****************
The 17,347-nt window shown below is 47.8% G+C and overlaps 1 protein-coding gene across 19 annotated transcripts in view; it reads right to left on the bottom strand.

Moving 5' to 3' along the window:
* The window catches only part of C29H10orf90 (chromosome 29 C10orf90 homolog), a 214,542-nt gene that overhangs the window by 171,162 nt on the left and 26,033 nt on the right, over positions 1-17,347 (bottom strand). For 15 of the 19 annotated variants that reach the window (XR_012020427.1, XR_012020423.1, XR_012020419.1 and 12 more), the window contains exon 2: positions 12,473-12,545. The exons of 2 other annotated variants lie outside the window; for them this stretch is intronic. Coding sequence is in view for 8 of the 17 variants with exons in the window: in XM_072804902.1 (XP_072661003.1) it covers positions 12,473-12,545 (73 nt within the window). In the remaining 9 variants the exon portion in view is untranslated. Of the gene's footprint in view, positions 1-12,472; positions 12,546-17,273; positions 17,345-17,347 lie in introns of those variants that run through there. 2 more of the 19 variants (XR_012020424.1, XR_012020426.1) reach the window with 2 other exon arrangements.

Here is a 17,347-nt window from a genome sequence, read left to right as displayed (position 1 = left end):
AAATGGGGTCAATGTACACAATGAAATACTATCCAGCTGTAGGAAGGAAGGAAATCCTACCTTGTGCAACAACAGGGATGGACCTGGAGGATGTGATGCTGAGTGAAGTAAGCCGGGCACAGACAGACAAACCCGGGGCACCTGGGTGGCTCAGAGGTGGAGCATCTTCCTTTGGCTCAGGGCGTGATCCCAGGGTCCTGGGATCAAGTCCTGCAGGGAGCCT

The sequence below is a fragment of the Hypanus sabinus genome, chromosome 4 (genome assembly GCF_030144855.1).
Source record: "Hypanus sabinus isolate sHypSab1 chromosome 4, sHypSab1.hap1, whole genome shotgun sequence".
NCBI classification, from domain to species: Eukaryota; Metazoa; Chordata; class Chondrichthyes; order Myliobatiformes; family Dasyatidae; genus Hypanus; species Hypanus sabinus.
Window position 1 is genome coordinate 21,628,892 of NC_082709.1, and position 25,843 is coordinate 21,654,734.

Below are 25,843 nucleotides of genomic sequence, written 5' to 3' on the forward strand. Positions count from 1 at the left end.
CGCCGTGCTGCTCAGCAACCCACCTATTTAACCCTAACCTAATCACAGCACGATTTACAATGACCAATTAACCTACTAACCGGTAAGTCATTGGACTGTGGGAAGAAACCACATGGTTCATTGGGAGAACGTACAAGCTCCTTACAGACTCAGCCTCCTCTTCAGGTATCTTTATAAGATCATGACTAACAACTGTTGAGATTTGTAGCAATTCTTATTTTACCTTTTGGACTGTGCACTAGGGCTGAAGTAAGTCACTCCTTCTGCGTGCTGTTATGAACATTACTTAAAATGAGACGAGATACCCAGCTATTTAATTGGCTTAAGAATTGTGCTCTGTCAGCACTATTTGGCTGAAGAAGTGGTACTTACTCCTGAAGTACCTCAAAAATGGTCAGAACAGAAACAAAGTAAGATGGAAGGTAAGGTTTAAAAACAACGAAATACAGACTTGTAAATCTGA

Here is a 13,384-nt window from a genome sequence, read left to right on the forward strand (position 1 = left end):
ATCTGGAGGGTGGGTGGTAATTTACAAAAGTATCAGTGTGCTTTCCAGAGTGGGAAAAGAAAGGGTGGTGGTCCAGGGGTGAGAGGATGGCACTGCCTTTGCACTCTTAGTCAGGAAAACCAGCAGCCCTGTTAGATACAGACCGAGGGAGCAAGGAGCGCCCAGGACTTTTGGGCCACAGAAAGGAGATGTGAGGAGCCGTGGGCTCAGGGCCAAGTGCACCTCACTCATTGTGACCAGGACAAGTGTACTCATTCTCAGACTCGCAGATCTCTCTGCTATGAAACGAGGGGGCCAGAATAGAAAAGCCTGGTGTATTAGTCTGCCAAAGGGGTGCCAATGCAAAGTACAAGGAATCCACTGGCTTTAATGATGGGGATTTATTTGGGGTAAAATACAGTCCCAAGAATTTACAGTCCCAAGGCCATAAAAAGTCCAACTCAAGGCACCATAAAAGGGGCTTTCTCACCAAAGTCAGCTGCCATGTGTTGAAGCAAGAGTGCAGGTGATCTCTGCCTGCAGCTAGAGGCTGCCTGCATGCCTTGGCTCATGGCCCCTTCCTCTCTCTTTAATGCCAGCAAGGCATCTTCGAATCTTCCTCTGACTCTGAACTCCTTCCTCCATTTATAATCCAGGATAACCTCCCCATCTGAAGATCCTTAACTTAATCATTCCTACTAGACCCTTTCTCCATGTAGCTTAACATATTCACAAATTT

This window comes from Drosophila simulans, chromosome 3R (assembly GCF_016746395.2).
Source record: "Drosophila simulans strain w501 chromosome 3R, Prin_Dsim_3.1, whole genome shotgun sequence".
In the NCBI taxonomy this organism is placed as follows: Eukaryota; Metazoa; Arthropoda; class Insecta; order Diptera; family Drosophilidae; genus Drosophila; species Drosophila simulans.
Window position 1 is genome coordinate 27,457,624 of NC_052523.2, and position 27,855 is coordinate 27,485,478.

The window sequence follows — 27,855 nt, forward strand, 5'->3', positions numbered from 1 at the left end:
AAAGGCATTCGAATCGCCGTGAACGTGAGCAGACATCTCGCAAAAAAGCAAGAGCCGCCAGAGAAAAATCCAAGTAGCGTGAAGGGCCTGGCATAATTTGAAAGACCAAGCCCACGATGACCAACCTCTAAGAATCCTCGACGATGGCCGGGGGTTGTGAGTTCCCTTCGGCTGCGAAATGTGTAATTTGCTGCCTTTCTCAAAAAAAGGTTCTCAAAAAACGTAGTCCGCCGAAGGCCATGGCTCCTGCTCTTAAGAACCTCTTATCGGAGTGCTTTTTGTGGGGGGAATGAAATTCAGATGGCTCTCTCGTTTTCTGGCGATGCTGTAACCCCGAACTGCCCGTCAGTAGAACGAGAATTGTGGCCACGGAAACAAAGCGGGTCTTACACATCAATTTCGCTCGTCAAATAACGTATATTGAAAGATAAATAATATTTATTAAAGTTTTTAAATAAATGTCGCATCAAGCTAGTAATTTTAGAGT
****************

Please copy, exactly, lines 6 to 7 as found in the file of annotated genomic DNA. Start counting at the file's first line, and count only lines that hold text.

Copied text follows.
The sequence below is a fragment of the Hypanus sabinus genome, chromosome 4 (genome assembly GCF_030144855.1).
Source record: "Hypanus sabinus isolate sHypSab1 chromosome 4, sHypSab1.hap1, whole genome shotgun sequence".